Following the wonderful Didactics Conference (report coming soon) Wayne, Joan and I went to Basel to check out his exhibition of napkin folds at the Toy World Museum. This building in the centre of the city has a superb collection of wooden toys, exquisitely carved and displayed. They also host Joans exhibition until 07/04/13.
The display is simply stunning. Napkin folding on a scale and diversity I’ve never encountered before. Looking through images from old books, you are tempted to think “it looks great, but surely you couldn’t do that with napkins?” The answer is, yes, you can! The type of simple folds I was familiar with are but the entree to this feast of folding, which culminates in a massive pair of lions on with side of a temple.
For many years, Joan has tried to persuade us that Europe has a tradition of folding as deep and rich as that of Japan. This exhibition goes a long way towards proving that. As you look at the dozens of exhibits, you’re struck by how many look like contemporary origami. There’s a peacock straight from a JOAS book, a 3m display of what appears to be Floderer-type folds, but which is 400 years old. Perhaps most interestingly, there was a snake with a tongue formed by what we know as “box pleating”, again many hundreds of years before Elias discovered it.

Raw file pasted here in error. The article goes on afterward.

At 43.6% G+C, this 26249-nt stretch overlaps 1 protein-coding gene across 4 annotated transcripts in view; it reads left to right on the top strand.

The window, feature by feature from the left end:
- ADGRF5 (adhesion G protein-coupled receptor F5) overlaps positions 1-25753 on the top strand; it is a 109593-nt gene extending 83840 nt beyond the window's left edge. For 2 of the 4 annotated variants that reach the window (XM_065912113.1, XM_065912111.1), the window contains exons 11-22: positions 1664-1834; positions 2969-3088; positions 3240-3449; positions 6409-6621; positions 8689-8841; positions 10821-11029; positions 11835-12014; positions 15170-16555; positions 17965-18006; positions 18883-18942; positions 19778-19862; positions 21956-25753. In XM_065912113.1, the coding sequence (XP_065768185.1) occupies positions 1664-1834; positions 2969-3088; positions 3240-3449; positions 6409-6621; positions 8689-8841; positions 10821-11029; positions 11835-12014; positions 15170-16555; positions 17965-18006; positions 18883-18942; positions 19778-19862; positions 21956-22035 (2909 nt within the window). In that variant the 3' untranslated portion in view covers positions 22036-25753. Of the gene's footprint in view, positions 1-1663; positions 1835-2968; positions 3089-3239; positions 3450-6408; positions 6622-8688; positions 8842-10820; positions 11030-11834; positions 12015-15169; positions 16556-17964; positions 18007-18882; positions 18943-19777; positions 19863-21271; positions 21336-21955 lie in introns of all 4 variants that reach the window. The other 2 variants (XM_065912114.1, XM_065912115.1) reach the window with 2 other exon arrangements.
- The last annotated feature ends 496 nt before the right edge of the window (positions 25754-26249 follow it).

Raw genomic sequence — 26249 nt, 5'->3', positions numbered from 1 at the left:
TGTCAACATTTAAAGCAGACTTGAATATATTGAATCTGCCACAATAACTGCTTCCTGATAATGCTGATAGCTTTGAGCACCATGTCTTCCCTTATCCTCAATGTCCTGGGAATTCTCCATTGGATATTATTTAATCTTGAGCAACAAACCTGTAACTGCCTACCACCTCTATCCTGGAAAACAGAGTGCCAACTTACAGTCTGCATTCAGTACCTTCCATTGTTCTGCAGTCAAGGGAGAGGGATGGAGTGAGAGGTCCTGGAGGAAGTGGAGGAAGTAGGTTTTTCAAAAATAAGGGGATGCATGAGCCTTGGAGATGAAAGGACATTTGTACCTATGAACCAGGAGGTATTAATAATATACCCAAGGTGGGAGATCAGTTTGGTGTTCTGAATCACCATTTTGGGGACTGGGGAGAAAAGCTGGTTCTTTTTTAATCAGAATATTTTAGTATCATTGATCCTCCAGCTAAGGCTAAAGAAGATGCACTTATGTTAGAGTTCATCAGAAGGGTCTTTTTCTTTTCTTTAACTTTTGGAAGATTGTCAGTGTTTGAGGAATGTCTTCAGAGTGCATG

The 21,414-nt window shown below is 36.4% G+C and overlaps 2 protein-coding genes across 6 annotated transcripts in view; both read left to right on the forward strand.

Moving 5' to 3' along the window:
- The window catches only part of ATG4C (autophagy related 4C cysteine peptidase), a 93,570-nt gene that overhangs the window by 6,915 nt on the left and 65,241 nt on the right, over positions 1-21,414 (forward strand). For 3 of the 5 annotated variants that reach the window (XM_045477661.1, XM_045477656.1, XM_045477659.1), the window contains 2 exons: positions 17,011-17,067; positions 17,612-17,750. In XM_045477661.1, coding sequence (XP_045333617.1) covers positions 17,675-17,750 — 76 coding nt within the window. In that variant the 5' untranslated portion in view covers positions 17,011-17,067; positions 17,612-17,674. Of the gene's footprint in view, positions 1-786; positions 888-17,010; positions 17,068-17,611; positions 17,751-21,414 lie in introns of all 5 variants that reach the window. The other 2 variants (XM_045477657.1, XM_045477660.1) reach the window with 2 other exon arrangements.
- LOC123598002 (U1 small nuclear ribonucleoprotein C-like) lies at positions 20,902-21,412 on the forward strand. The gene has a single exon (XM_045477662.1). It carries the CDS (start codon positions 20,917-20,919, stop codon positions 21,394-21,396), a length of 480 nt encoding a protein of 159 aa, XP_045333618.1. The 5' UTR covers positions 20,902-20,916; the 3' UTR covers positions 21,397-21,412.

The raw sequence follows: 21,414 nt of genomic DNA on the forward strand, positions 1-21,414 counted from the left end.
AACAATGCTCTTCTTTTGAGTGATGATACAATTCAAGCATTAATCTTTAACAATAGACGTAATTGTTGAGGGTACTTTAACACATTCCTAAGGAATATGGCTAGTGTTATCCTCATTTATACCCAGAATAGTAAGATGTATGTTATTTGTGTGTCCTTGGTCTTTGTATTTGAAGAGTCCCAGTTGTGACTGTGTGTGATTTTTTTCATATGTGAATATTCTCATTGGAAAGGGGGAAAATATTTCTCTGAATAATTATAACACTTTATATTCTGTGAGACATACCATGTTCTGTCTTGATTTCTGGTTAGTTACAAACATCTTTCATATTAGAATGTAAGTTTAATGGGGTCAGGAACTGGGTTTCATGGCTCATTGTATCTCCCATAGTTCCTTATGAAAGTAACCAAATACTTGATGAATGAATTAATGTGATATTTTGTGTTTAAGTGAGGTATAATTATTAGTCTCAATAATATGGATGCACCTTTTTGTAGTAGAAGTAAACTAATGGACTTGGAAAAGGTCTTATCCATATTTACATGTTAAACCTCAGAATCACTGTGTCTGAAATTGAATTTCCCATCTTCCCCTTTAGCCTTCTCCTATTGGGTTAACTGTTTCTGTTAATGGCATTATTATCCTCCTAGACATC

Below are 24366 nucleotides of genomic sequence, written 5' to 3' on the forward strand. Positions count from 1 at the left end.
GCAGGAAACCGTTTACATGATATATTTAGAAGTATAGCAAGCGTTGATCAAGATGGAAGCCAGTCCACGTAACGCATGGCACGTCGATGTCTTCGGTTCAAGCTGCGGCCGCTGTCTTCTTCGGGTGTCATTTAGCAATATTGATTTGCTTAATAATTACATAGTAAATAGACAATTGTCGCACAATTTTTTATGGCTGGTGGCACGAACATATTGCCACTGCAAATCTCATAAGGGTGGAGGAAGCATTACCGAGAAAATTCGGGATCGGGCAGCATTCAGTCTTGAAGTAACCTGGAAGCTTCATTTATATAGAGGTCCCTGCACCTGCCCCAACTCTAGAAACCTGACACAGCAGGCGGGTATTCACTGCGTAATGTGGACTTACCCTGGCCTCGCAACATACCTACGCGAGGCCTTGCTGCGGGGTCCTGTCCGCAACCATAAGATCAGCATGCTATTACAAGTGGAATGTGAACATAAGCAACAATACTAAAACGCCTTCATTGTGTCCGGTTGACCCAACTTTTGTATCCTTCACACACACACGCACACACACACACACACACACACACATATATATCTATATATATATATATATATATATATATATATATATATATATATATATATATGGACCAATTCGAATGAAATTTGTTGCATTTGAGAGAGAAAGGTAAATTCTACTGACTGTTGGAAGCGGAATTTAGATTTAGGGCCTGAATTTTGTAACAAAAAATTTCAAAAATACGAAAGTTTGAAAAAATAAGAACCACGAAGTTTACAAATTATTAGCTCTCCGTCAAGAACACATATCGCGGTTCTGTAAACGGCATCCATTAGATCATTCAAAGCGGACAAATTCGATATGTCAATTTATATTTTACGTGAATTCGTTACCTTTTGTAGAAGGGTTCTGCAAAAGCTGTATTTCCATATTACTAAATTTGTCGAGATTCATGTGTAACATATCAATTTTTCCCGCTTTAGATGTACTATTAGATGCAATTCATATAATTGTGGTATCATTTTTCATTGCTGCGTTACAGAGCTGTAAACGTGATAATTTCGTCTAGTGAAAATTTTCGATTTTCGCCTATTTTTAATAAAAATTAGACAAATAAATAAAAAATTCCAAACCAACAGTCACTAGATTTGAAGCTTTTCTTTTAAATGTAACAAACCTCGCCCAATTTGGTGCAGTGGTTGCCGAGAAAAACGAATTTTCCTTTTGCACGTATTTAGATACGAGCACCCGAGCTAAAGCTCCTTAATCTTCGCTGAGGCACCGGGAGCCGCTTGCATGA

If you get the chance to visit it, I urge you to do so. Best of all, Joan told us that in January he will set up a similar display in Bath, so us Brits can get to learn from and enjoy his research. You will eb staggered at the work he has done, both in research terms as well as in technique – he has had to re-learn these lost techniques with very little information and has made a superb job of it.
I’ve posted some photos on a new facebook page I set up for Joan, plus you can see more images at the museum website. Finally, there’s a discussion area on the Didactics forum for you to share your knowledge.